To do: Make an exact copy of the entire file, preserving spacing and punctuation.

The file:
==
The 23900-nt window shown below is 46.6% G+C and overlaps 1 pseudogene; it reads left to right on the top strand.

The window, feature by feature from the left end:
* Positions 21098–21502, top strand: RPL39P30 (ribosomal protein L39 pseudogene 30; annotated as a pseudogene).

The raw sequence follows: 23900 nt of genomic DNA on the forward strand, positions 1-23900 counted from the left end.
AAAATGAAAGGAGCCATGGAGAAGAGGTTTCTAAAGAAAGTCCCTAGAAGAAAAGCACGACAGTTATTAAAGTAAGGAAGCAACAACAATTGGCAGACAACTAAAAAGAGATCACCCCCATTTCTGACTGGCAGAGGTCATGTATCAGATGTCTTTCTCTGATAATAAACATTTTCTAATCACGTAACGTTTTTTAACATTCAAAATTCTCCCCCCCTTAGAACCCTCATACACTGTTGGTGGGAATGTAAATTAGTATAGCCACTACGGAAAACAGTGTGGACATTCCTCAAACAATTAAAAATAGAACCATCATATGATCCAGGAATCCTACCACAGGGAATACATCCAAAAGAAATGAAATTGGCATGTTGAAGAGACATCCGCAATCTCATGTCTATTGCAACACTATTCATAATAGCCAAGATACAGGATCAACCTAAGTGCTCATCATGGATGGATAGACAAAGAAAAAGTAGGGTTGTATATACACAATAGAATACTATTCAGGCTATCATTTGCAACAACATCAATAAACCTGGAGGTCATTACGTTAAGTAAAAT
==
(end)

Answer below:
The 23900-nt window shown below is 46.6% G+C and overlaps 1 pseudogene; it reads left to right on the top strand.

The window, feature by feature from the left end:
* Positions 21098–21502, top strand: RPL39P30 (ribosomal protein L39 pseudogene 30; annotated as a pseudogene).

The raw sequence follows: 23900 nt of genomic DNA on the forward strand, positions 1-23900 counted from the left end.
AAAATGAAAGGAGCCATGGAGAAGAGGTTTCTAAAGAAAGTCCCTAGAAGAAAAGCACGACAGTTATTAAAGTAAGGAAGCAACAACAATTGGCAGACAACTAAAAAGAGATCACCCCCATTTCTGACTGGCAGAGGTCATGTATCAGATGTCTTTCTCTGATAATAAACATTTTCTAATCACGTAACGTTTTTTAACATTCAAAATTCTCCCCCCCTTAGAACCCTCATACACTGTTGGTGGGAATGTAAATTAGTATAGCCACTACGGAAAACAGTGTGGACATTCCTCAAACAATTAAAAATAGAACCATCATATGATCCAGGAATCCTACCACAGGGAATACATCCAAAAGAAATGAAATTGGCATGTTGAAGAGACATCCGCAATCTCATGTCTATTGCAACACTATTCATAATAGCCAAGATACAGGATCAACCTAAGTGCTCATCATGGATGGATAGACAAAGAAAAAGTAGGGTTGTATATACACAATAGAATACTATTCAGGCTATCATTTGCAACAACATCAATAAACCTGGAGGTCATTACGTTAAGTAAAAT